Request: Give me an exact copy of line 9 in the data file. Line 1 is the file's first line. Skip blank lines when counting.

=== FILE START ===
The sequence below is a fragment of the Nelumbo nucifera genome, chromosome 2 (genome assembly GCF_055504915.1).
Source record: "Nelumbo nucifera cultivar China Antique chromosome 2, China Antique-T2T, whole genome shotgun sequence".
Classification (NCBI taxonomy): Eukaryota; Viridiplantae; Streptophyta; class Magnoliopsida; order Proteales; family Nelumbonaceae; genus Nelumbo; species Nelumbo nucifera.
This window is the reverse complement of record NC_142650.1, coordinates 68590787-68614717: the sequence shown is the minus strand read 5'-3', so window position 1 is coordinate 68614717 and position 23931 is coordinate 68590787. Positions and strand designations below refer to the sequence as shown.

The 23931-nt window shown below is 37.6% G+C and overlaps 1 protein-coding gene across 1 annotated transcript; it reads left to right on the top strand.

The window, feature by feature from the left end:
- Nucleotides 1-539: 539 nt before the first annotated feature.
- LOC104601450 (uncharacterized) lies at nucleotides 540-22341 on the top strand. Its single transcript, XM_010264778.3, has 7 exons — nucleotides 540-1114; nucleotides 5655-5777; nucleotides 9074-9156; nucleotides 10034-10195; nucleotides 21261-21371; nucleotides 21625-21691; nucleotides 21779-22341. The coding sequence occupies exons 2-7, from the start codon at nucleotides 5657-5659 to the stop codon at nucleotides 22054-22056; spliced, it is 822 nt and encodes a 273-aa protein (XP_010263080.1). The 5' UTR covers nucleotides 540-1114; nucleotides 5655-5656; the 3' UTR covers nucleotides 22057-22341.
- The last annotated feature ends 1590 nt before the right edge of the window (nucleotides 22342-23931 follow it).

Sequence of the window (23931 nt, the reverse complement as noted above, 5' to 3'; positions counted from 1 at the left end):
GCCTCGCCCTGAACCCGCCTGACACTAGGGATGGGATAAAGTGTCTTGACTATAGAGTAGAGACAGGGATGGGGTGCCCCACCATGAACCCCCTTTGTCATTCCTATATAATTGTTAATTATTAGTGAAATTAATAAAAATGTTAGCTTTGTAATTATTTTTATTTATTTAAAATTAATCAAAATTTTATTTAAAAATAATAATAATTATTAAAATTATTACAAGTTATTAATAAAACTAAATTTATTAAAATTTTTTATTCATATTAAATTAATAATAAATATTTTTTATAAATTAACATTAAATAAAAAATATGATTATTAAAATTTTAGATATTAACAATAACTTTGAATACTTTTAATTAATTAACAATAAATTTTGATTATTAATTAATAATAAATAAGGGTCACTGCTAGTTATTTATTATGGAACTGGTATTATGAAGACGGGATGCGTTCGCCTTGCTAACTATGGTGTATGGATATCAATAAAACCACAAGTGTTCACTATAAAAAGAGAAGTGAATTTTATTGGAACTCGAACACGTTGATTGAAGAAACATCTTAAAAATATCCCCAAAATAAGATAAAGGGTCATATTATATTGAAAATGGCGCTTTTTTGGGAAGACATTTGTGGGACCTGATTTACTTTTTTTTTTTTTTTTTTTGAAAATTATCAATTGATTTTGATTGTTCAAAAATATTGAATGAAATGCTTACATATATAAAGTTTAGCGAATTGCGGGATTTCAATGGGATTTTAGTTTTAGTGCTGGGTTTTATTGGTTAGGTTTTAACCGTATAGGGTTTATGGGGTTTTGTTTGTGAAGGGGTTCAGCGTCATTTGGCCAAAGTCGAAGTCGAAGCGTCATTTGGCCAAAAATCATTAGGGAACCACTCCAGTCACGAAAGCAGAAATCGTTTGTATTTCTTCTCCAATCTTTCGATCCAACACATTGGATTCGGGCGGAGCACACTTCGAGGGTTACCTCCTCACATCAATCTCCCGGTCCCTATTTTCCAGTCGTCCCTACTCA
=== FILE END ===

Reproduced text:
- The last annotated feature ends 1590 nt before the right edge of the window (nucleotides 22342-23931 follow it).